The Canadian artists selected are congruent with the mandate yet seem to have a greater emphasis on spiritualist beliefs. Nep Sidhu is an interdisciplinary artist who makes large textile works from industrial materials. He uses forms and techniques from his cultural background integrated with his present personal experience. He has satellite projects in India that contextualize the sacred and divine through textiles. Rajni Perera is originally Sri Lankan and interested in a slew of areas, such as hybridity, deities, gender, and sexuality. She combines a love of female science-fiction characters with historical reference points such as Indian miniature art. Jeremy Shaw, based in Berlin and Vancouver, uses video to record transcendent mental states initiated by psychedelics and religious rapture. In these intimate films derived from vintage pop-culture footage, Shaw explores boundaries between euphoric trance and extreme dread. Tim Whiten is a Toronto artist interested in mortality and manifesting spiritual mystery through installations that include crystal glass skulls, a reliquary, and ritual performances. Carl Beam, an Ojibwa artist who died in 2005, will be represented by his Columbus Suite etchings that record the tragedy of European landfall in the Americas and seek catharsis for the future. Matilda Aslizadeh is a video and installation artist based in Vancouver whose three-channel videos present a time-based collage of our historical origins and consumerism, contrasted with the environmental consequences that we ignore.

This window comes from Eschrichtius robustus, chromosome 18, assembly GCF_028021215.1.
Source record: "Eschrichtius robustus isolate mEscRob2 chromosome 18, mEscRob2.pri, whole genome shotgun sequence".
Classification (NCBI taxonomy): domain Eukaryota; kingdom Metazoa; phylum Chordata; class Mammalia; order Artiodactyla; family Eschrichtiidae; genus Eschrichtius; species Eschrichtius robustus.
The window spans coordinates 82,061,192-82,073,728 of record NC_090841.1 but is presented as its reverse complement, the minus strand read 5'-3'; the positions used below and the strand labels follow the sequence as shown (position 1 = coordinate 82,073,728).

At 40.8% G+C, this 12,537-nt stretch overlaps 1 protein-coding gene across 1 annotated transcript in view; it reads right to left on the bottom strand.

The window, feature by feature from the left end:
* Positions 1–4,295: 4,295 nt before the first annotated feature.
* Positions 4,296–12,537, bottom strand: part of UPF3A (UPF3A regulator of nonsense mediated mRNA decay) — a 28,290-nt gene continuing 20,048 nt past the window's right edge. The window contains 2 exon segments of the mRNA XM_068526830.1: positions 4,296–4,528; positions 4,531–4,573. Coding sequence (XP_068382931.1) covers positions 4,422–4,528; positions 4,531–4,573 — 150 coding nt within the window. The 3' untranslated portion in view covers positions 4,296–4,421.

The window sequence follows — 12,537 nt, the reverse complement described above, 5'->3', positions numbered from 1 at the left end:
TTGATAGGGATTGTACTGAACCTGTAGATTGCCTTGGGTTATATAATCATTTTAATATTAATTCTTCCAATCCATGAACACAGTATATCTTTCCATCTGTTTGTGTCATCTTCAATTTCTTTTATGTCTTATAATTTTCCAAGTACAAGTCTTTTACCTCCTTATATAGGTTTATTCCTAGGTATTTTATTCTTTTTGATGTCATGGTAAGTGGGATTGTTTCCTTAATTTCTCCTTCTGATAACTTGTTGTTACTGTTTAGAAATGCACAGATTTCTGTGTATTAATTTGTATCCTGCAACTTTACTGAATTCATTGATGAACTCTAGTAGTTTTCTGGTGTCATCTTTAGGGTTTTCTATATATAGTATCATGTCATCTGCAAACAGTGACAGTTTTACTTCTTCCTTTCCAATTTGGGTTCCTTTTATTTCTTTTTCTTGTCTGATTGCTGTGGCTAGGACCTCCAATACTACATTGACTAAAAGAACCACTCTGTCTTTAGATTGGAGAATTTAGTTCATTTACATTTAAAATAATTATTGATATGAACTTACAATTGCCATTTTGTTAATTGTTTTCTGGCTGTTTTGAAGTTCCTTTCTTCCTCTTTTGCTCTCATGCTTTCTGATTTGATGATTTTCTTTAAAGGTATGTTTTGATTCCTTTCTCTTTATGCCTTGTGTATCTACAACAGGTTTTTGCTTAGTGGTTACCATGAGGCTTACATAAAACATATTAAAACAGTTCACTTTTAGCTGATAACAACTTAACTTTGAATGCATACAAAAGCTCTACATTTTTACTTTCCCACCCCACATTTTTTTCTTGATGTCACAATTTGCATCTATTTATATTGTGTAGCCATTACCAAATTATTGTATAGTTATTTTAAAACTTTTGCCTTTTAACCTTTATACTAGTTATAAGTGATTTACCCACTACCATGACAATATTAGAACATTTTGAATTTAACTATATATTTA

“I think questions around beliefs and values and ideologies and behaviours are at the top of that. The show opens up a lot of questions for us to tackle.” (Heidi Reitmaier, director)

BELIEVE will occupy the second and third floors of the museum. The ground floor will be open and free of charge. DemosA Reconstruction by Greek artist Andreas Angelidakis is an installation of sculptural blocks that will entice visitors to interact and structure their own forms. Western audiences are notoriously reluctant to touch art, so this installation will encourage people to see art as part of their life.

MOCA will connect with the local creative milieu by holding workshops and discussions alongside a series of projects that stimulate interaction. It has commissioned artists Tania Bruguera, Ange Loft, Hiba Abdallah, and Adrian Blackwell to produce new projects.

Akin Projects, an organization that transforms under-utilized industrial spaces into rental studios for artists, has partnered with MOCA and occupies the fourth floor with a program granting one-year studio residencies. Artists will engage with visitors at open studio events.